Lest ye forget, as you prepare your grills and marinate your meats for the weekend, Memorial Day was not always the summer food holiday it has become.
As opposed to Veterans Day, which honors living veterans, Memorial Day is a time to remember those who have died while in military service. The holiday originally started as Decoration Day, where the graves of soldiers were decorated with flowers and flags. Though President Lyndon Johnson declared Waterloo, NY the official birthplace of Memorial Day the wake of the Civil War, dozens of towns continue to claim that they, in fact, were the originators of the holiday.
It's ancestry is so hard to trace -- particularly through to some of our current iterations -- because the custom of decorating tombstones precedes organized holidays. What is certain is that on May 5, 1868 national commander General John Logan declared May 30 Decoration Day, "designated for the purpose of strewing with flowers, or otherwise decorating the graves of comrades who died in defense of their country during the late rebellion, and whose bodies now lie in almost every city, village and hamlet churchyard in the land."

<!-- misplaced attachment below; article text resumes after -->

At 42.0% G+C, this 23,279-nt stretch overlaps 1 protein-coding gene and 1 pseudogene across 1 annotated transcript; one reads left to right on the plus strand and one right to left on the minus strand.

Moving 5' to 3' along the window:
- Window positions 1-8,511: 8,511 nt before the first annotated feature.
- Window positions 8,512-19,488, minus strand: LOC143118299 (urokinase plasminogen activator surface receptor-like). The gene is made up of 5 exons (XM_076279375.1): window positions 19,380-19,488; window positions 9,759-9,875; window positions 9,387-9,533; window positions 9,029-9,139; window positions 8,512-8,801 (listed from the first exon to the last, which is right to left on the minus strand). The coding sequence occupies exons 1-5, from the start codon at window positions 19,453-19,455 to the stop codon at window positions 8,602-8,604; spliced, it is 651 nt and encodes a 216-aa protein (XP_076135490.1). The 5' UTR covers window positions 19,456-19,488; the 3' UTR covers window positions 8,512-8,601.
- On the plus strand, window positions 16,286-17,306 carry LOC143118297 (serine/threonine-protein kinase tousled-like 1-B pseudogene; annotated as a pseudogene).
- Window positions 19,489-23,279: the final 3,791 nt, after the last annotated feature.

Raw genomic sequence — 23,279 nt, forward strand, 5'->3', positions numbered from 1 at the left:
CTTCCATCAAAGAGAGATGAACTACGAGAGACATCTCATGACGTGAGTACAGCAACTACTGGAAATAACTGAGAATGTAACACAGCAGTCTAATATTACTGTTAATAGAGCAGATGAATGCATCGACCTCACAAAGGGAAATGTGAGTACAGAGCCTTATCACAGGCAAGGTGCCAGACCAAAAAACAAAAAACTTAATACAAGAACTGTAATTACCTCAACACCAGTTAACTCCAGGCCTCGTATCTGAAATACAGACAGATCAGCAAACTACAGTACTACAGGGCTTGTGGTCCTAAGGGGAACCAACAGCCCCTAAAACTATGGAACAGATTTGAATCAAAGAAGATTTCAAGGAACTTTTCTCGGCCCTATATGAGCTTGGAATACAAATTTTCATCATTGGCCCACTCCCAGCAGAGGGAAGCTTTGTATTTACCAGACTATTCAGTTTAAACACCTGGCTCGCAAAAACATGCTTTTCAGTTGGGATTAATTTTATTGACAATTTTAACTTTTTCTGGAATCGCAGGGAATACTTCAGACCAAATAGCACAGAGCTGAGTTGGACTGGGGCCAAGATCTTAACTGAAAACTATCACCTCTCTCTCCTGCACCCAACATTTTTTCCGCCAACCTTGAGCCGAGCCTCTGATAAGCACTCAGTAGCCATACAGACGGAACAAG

At the first ceremony at Arlington National Cemetery, 5,000 people participated in decorating the graves of fallen soldiers from the Civil War. By the late 1800s, all the northern states recognized Decoration Day. It wasn't until after World War I, when the holiday changed from recognizing Civil War soldiers to honoring all dead military, that the whole of the country participated on May 30 every year.
According to the U.S. Department of Veterans Affairs, it is believed that date was chosen because flowers would be blooming across the country and would make wreaths with which to decorate the graves of fallen soldiers. And, so, for decades Memorial Day on May 30 was simply a day of memorial and remembrance.